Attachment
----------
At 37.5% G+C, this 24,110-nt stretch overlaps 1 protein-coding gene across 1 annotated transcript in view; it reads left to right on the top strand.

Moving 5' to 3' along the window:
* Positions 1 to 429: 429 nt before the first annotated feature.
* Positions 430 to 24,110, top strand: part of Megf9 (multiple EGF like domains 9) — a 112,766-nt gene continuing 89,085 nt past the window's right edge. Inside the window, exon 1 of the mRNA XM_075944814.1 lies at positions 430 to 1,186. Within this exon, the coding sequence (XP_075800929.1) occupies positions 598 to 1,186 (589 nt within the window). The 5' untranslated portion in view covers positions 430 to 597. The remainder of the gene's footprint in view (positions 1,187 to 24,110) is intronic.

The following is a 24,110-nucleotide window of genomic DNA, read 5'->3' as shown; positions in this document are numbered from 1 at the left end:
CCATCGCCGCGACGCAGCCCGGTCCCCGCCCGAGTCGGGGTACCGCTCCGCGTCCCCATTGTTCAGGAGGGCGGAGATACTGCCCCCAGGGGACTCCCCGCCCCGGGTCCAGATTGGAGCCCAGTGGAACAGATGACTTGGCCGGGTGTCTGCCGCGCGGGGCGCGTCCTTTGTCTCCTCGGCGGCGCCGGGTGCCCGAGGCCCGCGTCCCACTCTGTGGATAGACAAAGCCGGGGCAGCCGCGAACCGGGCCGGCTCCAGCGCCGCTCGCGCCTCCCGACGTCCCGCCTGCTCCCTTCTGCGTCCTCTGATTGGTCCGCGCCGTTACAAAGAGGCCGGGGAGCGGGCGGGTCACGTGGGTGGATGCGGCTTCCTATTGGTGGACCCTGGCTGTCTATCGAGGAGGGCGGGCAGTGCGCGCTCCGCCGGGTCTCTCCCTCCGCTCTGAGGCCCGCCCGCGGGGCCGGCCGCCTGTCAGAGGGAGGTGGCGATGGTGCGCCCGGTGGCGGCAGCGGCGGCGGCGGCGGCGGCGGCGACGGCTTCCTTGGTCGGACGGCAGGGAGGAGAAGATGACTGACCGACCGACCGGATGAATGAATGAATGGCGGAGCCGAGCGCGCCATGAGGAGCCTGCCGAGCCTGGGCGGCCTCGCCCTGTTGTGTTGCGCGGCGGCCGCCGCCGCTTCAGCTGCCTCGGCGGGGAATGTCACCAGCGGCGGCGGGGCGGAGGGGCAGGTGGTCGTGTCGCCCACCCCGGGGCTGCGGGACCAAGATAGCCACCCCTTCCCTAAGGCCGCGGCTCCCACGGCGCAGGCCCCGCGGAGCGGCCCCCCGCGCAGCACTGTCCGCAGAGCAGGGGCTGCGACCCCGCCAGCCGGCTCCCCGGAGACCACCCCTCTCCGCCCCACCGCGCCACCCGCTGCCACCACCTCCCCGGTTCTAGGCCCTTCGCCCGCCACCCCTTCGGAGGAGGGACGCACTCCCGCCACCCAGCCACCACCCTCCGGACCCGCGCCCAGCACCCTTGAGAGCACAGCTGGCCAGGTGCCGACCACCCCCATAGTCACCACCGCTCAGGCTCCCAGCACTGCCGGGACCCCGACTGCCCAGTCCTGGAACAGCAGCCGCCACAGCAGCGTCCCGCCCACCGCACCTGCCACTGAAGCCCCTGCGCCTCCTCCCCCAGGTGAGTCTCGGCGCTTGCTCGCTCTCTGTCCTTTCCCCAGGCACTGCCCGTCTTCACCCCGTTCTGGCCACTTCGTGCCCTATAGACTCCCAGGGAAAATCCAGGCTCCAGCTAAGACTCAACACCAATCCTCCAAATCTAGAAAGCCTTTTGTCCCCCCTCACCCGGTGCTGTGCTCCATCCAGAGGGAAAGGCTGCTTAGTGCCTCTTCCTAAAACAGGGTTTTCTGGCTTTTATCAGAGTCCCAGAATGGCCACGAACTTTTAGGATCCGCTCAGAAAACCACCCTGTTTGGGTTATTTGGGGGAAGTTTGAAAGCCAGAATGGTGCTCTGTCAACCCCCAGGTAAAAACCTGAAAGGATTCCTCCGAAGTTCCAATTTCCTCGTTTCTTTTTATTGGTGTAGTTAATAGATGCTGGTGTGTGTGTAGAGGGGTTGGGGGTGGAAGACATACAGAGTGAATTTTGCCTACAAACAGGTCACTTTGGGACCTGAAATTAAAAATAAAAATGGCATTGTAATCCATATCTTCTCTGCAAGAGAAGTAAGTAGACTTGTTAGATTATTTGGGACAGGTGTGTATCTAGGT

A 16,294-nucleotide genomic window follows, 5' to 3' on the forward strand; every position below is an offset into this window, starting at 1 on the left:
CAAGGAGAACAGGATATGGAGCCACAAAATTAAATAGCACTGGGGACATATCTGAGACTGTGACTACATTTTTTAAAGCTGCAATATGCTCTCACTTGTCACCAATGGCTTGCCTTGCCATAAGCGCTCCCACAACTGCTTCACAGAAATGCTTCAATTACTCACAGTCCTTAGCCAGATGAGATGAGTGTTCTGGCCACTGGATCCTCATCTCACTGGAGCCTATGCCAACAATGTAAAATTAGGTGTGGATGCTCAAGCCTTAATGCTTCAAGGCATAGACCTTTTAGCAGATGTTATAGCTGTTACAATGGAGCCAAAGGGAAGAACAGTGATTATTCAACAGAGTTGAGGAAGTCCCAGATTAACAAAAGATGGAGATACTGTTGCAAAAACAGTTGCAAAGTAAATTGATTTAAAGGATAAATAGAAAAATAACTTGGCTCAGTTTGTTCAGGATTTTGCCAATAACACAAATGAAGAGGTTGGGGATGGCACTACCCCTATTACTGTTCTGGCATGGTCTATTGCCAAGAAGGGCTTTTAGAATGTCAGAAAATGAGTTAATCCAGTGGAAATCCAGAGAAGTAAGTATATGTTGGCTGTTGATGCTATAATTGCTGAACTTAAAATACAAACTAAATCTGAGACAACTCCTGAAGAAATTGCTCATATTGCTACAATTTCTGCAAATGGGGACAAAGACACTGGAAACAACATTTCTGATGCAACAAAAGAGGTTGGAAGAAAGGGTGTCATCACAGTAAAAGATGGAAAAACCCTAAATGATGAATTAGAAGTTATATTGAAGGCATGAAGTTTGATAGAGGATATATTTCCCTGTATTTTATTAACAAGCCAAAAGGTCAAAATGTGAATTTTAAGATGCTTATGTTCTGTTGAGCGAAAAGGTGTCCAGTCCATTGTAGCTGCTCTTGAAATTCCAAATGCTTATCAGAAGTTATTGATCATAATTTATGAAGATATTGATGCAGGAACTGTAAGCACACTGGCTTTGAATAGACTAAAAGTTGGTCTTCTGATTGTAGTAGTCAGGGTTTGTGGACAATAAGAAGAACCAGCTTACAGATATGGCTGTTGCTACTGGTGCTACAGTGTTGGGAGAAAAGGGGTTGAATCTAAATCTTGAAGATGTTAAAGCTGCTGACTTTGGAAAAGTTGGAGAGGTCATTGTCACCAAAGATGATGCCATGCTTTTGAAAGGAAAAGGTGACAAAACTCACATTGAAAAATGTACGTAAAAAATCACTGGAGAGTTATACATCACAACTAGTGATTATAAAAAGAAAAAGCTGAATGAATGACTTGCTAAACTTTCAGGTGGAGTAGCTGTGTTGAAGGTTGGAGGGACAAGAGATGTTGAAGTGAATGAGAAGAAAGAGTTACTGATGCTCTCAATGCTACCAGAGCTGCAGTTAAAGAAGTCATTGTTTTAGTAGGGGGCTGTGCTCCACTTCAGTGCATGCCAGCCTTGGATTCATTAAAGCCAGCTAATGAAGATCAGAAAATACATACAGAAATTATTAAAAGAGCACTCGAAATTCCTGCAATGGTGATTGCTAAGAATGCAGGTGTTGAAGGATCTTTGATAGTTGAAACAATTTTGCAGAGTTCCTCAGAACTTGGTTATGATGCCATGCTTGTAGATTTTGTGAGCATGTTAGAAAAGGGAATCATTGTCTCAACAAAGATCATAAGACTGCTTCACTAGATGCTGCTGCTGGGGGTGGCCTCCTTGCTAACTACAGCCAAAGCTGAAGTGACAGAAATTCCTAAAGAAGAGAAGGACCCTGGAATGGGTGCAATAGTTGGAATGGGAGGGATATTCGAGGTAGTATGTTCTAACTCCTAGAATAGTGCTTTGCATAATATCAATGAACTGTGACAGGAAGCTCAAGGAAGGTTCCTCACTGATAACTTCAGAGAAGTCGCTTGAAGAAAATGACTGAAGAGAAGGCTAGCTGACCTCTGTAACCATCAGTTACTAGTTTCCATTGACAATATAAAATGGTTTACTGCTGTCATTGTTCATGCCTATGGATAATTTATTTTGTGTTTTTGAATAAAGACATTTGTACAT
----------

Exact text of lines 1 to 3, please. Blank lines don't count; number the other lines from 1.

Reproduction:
At 37.5% G+C, this 24,110-nt stretch overlaps 1 protein-coding gene across 1 annotated transcript in view; it reads left to right on the top strand.

Moving 5' to 3' along the window:
* Positions 1 to 429: 429 nt before the first annotated feature.